Posey's Tips & Tricks
Microsoft Fluid Framework: First Look at the Preview
It's still early days for the Fluid Framework, but its preview does give an idea of the future that Microsoft is envisioning for Office collaboration and file creation.
In my previous column, I explained what Microsoft's new Fluid Framework for Office 365 is and what its role may be in the future. Now, I want to show you what Fluid Framework actually looks like, how it works and how you can try it out for yourself.
As I pointed out last time, the Fluid Framework preview is now open to anyone who has an Office 365 Enterprise subscription. If you want to try out Fluid Preview, go here, where you will be taken to a screen like the one shown in Figure 1. Upon doing so, you will be logged into Office 365 and the Get Started button will change to a button labeled Start Collaborating. Click the Start Collaborating button to get started.
At this point, the Fluid Framework preview will display a dialog box asking you to create a new file. As you would probably expect, you will need to give this file a name and tell Office where to create the file. However, Office 365 won't allow you to save the document locally. You can choose between creating the file in OneDrive or in one of your SharePoint sites. You can see what this looks like in Figure 2. Click the Create button to create the file.
At this point, you will be taken into the file that you have just created. As you can see in Figure 3, this file is initially empty and there isn't much clear guidance as to what you are supposed to do. In a way, though, that's the beauty of this screen. The application doesn't assume that you are creating a particular type of document as Word or Excel might. Instead, the free-form interface allows you to create using a variety of content types.
The way that you populate the document really just depends on what type of content you want to include in the document. If you want text, for example, then just start typing. As you do, you will likely notice that the Fluid Framework preview is not as full-featured as Word. In fact, it feels a bit more like Notepad.
However, there is more to the preview than what initially meets the eye. If you want to format your text, then right-click on it and the editor will expose some really basic text formatting controls. Currently, these controls do not include an option for switching fonts or changing the color of your text, but I think Microsoft will probably add those capabilities later.
The Fluid Framework preview's primary capabilities are exposed when you click the plus icon. When you do, another menu will be displayed. This menu gives you the ability to insert an @mention, an action item (which is kind of like a lightweight version of Office 365 Planner), a table, a calendar, a checklist, a bulleted list, a numbered list or a picture, as shown in Figure 5.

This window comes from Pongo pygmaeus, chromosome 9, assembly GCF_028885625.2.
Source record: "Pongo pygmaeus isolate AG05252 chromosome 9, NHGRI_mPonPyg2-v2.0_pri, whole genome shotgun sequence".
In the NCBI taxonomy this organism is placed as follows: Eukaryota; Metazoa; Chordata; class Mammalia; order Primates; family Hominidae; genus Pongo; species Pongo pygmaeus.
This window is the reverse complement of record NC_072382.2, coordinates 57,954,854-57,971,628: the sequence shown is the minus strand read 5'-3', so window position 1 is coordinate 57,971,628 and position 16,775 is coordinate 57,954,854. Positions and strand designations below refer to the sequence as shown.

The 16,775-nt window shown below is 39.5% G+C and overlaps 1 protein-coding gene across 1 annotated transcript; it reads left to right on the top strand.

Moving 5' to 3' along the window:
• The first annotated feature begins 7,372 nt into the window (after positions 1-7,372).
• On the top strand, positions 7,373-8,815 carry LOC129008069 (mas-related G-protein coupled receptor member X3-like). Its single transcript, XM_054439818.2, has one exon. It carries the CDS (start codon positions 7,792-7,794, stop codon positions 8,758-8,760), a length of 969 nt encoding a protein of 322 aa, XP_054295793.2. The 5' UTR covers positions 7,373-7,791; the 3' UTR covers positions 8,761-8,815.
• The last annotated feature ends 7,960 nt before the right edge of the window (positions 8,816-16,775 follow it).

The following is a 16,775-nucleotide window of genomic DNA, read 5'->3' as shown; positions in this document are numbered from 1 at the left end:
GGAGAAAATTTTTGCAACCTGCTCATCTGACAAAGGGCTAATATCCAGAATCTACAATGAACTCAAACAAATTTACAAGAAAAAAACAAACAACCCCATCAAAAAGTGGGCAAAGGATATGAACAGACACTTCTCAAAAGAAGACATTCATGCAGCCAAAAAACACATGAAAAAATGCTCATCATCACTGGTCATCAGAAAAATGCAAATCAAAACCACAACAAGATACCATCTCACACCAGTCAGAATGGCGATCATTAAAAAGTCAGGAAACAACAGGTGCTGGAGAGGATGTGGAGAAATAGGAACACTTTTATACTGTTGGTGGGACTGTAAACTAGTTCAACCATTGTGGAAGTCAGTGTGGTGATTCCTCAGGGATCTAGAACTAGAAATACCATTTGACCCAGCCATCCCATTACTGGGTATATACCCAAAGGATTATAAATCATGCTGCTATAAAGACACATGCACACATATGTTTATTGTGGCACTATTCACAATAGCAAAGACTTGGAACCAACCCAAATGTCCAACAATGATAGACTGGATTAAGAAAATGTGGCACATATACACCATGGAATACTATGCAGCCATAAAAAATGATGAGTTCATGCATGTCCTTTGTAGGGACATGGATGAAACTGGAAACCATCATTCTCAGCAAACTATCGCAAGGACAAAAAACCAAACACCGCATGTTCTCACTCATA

One of the application's biggest flaws, however, is that typing a plus sign also causes the menu to be displayed. So far, I haven't found a way to include a plus sign within the document's text because every time I press the + key, the application opens its menu.
Figure 6 shows what a few of these visual elements look like. Incidentally, when you create an @mention, the application will automatically send an e-mail message to the person that you mentioned.
These mentions also show up within the application. You can access them by clicking on the @ icon, as shown in Figure 7.
It seems clear that Microsoft still has a long way to go on its Fluid Framework application. Even so, I think that the preview gives us a hint about what Office documents will look like in the future. My guess is that Microsoft is envisioning the day in which documents are no longer static, but rather are fully interactive and collaborative.
Brien Posey is a 19-time Microsoft MVP with decades of IT experience. As a freelance writer, Posey has written thousands of articles and contributed to several dozen books on a wide variety of IT topics. Prior to going freelance, Posey was a CIO for a national chain of hospitals and health care facilities. He has also served as a network administrator for some of the country's largest insurance companies and for the Department of Defense at Fort Knox. In addition to his continued work in IT, Posey has spent the last several years actively training as a commercial scientist-astronaut candidate in preparation to fly on a mission to study polar mesospheric clouds from space. You can follow his spaceflight training on his Web site.